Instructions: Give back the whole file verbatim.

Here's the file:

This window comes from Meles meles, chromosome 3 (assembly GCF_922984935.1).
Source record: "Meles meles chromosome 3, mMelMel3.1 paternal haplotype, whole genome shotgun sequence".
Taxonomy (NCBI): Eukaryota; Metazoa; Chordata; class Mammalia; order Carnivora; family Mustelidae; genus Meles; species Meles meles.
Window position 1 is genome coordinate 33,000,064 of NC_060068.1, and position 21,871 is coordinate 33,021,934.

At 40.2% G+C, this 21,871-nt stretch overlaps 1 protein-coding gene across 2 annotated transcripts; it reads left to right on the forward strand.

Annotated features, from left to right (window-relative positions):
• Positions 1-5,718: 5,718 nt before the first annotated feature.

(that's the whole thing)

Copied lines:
This window comes from Meles meles, chromosome 3 (assembly GCF_922984935.1).
Source record: "Meles meles chromosome 3, mMelMel3.1 paternal haplotype, whole genome shotgun sequence".
Taxonomy (NCBI): Eukaryota; Metazoa; Chordata; class Mammalia; order Carnivora; family Mustelidae; genus Meles; species Meles meles.
Window position 1 is genome coordinate 33,000,064 of NC_060068.1, and position 21,871 is coordinate 33,021,934.

At 40.2% G+C, this 21,871-nt stretch overlaps 1 protein-coding gene across 2 annotated transcripts; it reads left to right on the forward strand.

Annotated features, from left to right (window-relative positions):
• Positions 1-5,718: 5,718 nt before the first annotated feature.